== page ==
Where do millionaires invest their money?
The irony in finance is that windfalls make great headlines, but such occurrences are rare. The probability of you winning the lottery or signing a multi-million contract is lower than one in four thousand. Contrast this with the latest census, and there is a 1 in 11 chance that an adult in the U.S. has a net worth of $1M or more. In their excellent book the millionaire next door, Dr. Thomas & Dr. William argues that there are two types of people — PAWs and UAWs. PAWs are "Prodigious Accumulators of Wealth" who are typically frugal, live below their means, and invest religiously whereas UAWs are "Under Accumulators of Wealth" who may have high-income levels but also have high levels of spending and debt. The book goes on to give us excellent tips on how one can shift from a UAW to PAW.
But, what it misses out on is that most millionaires become millionaires by investing judiciously and not just through income. Many of our readers were curious about the investing habits of the wealthy and it was the most requested topic in our recent poll. Thankfully, recent reports from Vanguard, KKR, and Bank of America give us interesting insights into the portfolio composition of millionaires. By following their strategies, we can learn from their successes while also avoiding pitfalls that they have made.
Before we get into the minutiae, here is an incredible stat — The richest 1% of Americans own more stocks than the other 99%. At the beginning of the ’90s, the top 1% owned 46% of all U.S equities and by 2020, it hit a record 56 percent.
The biggest difference between the average investor and the top 1% is how much of their portfolio is allocated to stocks. The bottom 50% of the households have only 4% invested in equities compared to an incredible 61% for the top 1%.
For the bottom 50%, this is not surprising since buying a family home is a critical foundation and is the first step towards building wealth. But the problem is that Real estate only had a 0.6% return over inflation in the last 130 years. Compare this to equity which had a 6.63% real return, and you see why being in the market is important. (It’s hard to comprehend the return difference just using CAGR. To put it in perspective, from 1890-2022 the U.S. housing market is up a total of just 122% compared to an inflation-adjusted S&P 500 return of about 515,782.66%)
While housing is a great first step towards generational wealth building, to grow your wealth faster, investing in equities is a must. So,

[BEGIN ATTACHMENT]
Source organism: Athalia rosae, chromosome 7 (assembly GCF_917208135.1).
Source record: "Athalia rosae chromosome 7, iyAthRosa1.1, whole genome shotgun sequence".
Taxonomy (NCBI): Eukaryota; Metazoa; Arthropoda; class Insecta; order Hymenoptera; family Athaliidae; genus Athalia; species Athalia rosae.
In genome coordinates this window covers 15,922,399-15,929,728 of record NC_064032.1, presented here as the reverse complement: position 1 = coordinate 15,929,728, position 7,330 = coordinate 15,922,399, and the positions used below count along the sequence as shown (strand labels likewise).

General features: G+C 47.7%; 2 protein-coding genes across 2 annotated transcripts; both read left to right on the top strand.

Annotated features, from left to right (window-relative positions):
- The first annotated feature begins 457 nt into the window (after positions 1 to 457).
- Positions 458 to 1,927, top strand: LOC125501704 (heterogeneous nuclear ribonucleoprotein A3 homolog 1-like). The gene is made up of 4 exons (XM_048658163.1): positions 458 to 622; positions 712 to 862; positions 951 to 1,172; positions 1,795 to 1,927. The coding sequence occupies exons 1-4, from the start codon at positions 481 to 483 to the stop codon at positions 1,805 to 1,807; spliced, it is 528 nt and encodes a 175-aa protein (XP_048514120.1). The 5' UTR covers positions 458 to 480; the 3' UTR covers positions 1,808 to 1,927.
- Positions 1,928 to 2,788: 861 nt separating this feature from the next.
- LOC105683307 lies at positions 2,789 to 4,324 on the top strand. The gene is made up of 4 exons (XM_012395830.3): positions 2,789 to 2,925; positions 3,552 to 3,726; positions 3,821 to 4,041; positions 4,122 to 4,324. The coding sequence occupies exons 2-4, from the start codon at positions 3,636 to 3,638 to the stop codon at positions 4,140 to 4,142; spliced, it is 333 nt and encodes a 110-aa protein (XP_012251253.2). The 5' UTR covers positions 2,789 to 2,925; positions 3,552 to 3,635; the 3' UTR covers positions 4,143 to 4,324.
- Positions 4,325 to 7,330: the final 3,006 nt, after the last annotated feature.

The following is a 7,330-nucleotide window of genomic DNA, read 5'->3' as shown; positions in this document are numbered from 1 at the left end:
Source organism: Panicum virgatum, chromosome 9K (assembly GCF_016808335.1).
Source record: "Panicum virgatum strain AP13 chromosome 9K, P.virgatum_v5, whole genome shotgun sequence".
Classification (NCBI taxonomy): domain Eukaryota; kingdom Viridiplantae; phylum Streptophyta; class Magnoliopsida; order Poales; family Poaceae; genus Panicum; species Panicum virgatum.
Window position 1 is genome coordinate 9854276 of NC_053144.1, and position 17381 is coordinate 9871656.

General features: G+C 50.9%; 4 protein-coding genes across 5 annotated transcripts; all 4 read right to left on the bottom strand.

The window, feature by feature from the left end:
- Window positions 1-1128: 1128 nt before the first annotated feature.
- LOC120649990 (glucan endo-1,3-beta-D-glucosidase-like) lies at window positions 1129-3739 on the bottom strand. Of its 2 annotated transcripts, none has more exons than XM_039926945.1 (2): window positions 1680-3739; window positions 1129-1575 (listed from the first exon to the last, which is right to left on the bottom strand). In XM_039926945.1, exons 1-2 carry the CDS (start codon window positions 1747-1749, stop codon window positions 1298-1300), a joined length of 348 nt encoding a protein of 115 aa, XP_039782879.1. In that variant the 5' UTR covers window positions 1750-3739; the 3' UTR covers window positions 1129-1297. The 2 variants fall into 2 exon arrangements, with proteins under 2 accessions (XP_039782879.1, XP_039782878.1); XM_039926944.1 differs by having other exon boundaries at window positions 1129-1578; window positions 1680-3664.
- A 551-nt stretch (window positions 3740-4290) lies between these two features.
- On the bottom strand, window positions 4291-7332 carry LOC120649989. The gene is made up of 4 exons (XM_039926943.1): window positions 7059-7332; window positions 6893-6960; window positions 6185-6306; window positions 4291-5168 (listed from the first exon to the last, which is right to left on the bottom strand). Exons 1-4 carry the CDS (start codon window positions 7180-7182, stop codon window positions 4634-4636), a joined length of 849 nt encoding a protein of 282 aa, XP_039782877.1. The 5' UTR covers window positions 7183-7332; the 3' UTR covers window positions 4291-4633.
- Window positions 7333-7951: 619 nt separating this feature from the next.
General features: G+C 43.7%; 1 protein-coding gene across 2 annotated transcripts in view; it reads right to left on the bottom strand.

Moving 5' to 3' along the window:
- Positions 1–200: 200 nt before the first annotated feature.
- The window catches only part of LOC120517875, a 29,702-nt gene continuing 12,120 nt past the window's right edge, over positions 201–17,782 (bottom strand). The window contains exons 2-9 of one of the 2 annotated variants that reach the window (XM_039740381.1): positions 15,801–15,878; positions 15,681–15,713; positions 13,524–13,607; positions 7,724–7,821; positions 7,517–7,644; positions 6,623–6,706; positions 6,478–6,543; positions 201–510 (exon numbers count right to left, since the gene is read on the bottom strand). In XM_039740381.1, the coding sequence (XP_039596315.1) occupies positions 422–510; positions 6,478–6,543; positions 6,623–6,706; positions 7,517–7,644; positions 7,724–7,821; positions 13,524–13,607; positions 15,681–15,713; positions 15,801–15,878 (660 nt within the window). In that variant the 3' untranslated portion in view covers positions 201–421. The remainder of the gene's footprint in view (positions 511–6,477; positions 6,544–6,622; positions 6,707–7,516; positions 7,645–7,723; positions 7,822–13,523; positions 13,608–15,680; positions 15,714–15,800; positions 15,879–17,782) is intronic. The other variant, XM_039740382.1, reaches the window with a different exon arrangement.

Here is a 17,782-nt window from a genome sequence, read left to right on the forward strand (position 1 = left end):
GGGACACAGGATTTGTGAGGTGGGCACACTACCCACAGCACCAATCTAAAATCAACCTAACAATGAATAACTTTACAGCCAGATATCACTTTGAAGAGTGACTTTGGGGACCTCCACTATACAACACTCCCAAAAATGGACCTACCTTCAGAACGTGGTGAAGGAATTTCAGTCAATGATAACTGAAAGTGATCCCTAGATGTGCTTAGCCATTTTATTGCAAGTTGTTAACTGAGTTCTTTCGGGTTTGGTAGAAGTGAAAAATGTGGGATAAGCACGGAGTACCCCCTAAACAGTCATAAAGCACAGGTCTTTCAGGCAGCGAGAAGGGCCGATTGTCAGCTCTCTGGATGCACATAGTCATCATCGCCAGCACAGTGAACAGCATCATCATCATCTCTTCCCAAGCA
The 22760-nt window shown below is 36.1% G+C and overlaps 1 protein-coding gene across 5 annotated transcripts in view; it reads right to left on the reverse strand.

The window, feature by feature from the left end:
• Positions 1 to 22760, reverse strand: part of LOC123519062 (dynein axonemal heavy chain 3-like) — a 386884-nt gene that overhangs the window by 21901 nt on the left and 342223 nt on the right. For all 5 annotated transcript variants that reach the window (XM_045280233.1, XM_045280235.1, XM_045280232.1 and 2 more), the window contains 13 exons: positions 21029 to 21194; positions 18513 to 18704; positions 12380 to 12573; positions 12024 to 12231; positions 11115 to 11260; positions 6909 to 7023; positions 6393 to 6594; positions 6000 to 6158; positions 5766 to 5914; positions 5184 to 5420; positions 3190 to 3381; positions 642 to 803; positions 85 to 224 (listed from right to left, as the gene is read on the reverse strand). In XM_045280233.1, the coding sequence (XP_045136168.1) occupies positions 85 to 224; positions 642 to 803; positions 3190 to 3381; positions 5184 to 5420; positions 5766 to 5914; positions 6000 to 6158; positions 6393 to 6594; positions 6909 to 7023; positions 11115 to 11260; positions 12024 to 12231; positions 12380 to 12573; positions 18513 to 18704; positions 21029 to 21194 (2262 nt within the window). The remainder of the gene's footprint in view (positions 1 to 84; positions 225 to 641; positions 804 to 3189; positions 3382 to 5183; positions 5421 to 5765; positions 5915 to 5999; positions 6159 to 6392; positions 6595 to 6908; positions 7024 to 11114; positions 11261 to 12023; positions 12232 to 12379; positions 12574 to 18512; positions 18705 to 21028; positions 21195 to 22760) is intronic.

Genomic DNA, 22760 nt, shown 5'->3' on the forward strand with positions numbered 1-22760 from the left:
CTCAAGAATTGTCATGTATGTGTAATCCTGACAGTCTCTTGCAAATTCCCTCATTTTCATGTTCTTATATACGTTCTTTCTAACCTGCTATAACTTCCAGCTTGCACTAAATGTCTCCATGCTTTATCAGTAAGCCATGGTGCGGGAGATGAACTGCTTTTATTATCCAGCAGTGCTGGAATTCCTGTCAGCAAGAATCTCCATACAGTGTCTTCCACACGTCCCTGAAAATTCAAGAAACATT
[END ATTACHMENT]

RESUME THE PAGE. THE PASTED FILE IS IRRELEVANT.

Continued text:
How do millionaires invest in equities?
Vanguard published the How America Invests report in 2020 that gave us detailed insights into how more than 800,000+ retail investors with an account balance of $500,000 or more invest (the median balance in their study was $1 million). We also got hold of this report from KKR that gives us a behind-the-curtains look into how Ultra High Net Worth Individuals (UHNW, > $30 million in assets) invest.
For those in a hurry, let’s take look at the key findings and then drill down deep into each one.
Affluent Retail Investors (median balance of $1M)
Long-term risk orientation — Affluent investors on average had 64% equities, 23% bonds, and 13% cash in their portfolio. Most of these were long-term investors and on average, a typical household traded just 8% of its assets.
Home bias — Though the U.S. stock market only constitutes about 50% of the global market, affluent retail investors had 82% of their investments in the U.S. Market.
Active funds are still popular — Surprisingly, despite all the negative press for active funds, 83% of investors had some exposure to active funds. A total of 43% of the funds were invested with active fund managers.
Diversification matters — Investors who have exposure to individual securities are well diversified and only have an average allocation of 5% to individual securities.
No panic selling — During the 2020 Covid crisis, only 1% of affluent households completely abandoned equities and on average the equity allocation dropped only 3% (from 64% to 61%)
Ultra High Net Worth (balance > $30M)
Dramatically different asset allocation — Compared to affluent investors, UHNWs have a very different portfolio allocation. They only have 29% investment in equities (compared to 64% for the affluent) and a whopping 46% allocation to alternatives (private equity and hedge funds). Cash allocation and Fixed Income allocation remain comparable at 10% and 15% respectively.
Capital Conservation > Appreciation — UHNWs focused on having lower portfolio volatility when compared to affluent investors. On average their portfolio volatility was only ~7% when compared to the 15% volatility of the S&P 500.
But blindly following these strategies will not get you optimal results. Each one has its own merits and demerits that require in-depth analysis. Let’s dig in:
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